Reposted from The Cripplegate.
Two weeks into 2019 and I’m guessing some of us are already behind in our yearly Bible reading plan. If you’re like me, getting one or two days behind in January can be discouraging enough to want to call the whole thing off.
That’s what happened to me last year. I had an ambitious 10-chapter-per-day plan to get me through the whole Bible twice, and the New Testament three times. But this plan also meant that missing a day or two made catching up a major undertaking.
After falling behind and catching up, and repeating that cycle a few times, I shelved my plan… but not my Bible. Instead of insisting that I complete all ten chapters every day, if I could only do two or three, then I did only two or three. And if I skipped a day or two, I just picked up where I left off. The result: I got through the whole Bible…once.
That feat was not as satisfying as the former plan would have been. But it had the advantage of being realistic and realized.
The principle I learned is that the task was more enjoyable and effective when tackled by simply chipping away bit-by-bit, without the crippling guilt and self-loathing of falling short of a particular, overly ambitious plan.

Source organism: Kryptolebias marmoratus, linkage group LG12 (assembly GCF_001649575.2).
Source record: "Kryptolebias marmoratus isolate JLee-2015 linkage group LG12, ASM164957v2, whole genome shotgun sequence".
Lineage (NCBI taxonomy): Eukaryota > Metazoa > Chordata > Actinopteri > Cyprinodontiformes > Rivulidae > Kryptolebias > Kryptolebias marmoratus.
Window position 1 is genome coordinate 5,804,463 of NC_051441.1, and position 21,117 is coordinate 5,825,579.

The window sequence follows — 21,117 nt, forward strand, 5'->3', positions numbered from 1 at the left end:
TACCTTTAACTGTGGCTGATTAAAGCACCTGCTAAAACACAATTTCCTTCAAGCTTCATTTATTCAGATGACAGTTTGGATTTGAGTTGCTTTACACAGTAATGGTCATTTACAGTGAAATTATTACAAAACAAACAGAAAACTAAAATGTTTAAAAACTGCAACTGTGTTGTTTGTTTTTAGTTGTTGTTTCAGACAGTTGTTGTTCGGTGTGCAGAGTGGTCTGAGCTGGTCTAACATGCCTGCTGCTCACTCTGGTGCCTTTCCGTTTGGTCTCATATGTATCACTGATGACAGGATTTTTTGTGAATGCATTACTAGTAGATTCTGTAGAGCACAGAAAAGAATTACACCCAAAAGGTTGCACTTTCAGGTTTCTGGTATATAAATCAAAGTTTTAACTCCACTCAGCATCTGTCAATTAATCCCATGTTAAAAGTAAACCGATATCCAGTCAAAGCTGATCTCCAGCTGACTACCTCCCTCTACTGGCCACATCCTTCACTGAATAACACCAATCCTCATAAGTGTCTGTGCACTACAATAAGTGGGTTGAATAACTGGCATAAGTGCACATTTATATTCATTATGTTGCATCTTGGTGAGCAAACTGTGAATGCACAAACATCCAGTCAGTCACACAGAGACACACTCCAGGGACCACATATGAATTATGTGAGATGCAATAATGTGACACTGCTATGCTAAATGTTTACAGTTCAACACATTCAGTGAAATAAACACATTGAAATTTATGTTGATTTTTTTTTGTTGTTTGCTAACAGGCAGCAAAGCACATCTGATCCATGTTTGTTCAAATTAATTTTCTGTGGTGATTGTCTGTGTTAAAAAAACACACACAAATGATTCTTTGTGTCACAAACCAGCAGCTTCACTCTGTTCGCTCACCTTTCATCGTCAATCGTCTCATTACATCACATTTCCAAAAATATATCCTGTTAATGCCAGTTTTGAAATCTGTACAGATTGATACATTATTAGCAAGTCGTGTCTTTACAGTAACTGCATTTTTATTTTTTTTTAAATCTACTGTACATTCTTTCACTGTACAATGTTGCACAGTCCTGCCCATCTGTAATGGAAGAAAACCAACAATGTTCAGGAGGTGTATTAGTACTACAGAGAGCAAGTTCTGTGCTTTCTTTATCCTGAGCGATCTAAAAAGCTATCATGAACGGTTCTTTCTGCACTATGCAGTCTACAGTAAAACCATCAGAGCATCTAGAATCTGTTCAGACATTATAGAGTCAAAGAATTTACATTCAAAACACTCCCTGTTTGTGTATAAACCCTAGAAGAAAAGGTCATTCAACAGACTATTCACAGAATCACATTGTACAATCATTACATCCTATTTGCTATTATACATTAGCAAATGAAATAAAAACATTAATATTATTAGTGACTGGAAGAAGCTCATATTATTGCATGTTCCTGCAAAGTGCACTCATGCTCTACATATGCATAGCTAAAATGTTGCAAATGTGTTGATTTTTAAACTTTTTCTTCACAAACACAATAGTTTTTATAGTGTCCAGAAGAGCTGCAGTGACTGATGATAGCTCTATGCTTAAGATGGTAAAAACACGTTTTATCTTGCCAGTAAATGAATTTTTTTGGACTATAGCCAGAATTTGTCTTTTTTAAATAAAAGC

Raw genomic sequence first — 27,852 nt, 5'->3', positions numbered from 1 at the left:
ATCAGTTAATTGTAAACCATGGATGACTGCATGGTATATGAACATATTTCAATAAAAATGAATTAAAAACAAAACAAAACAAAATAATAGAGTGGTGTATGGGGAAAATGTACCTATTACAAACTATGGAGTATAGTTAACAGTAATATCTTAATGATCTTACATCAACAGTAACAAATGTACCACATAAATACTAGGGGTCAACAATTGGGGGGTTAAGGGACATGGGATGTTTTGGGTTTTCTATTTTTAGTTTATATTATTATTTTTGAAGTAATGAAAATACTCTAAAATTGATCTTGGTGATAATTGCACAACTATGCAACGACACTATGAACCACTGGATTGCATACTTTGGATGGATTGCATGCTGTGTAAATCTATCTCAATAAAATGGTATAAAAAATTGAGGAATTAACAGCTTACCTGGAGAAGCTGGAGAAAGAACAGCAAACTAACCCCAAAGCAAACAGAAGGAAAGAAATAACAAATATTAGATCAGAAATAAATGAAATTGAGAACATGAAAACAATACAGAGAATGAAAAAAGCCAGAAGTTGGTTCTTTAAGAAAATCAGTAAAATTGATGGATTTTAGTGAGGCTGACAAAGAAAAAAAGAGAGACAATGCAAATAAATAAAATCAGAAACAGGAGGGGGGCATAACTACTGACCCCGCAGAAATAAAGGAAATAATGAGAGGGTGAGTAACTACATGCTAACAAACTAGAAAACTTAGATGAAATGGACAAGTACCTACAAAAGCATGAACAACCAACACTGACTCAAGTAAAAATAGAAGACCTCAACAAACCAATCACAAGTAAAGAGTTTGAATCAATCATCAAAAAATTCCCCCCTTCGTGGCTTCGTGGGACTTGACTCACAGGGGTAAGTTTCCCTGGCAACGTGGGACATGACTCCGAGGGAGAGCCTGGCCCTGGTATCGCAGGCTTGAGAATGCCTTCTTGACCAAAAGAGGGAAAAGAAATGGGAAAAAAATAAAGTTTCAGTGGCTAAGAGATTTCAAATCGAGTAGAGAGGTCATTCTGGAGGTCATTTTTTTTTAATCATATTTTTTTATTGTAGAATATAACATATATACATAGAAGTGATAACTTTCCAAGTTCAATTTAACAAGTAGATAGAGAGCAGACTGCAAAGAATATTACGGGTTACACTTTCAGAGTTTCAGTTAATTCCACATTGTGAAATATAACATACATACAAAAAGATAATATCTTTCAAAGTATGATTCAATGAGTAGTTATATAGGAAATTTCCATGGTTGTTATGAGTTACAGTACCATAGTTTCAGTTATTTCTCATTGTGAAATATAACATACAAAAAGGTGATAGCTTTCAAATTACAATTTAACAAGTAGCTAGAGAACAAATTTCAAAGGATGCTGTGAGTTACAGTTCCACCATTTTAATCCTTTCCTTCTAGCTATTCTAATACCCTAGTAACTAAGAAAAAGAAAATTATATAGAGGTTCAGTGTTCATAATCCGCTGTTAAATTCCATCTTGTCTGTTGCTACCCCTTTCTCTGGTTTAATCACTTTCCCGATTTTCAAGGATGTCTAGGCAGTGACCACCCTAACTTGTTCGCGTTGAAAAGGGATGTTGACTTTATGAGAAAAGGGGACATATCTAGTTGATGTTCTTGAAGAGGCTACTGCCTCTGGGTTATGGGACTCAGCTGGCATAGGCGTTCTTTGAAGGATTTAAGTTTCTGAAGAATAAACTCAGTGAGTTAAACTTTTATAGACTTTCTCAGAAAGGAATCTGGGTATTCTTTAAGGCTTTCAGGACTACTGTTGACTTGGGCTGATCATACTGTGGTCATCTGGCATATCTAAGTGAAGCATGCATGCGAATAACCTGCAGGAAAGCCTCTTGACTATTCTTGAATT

The mascot for this approach to achieving goals is Frenchman, Michel Lotito (1950-2007). You may know him by his delightful sobriquet, Monsieur Mangetout (pronounced mun-jê-toot), meaning “Mr Eats it All.”
With appreciation to A Puritan’s Mind and the Christian Classics Ethereal Library. Jonathan Edwards was born in the American Colonies in 1703 and raised in the Puritan and Congregationalist tradition. He entered Yale College just shy of 13 years of age and graduated at the head of his class in 1720. He wrote the resolutions below from 1722 to 1723, at age 19. At the time, he was studying theology at New Haven and serving as pulpit supply at a small Presbyterian church.
Being sensible that I am unable to do any thing without God’s help, I do humbly entreat him, by his grace, to enable me to keep these Resolutions, so far as they are agreeable to his will, for Christ’s sake.
Remember to read over these Resolutions once a week.
1. Resolved, That I will do whatsoever I think to be most to the glory of God, and my own good, profit, and pleasure, in the whole of my duration; without any consideration of the time, whether now, or never so many myriads of ages hence. Resolved, to do whatever I think to be my duty, and most for the good and advantage of mankind in general. Resolved, so to do, whatever difficulties I meet with, how many soever, and how great soever.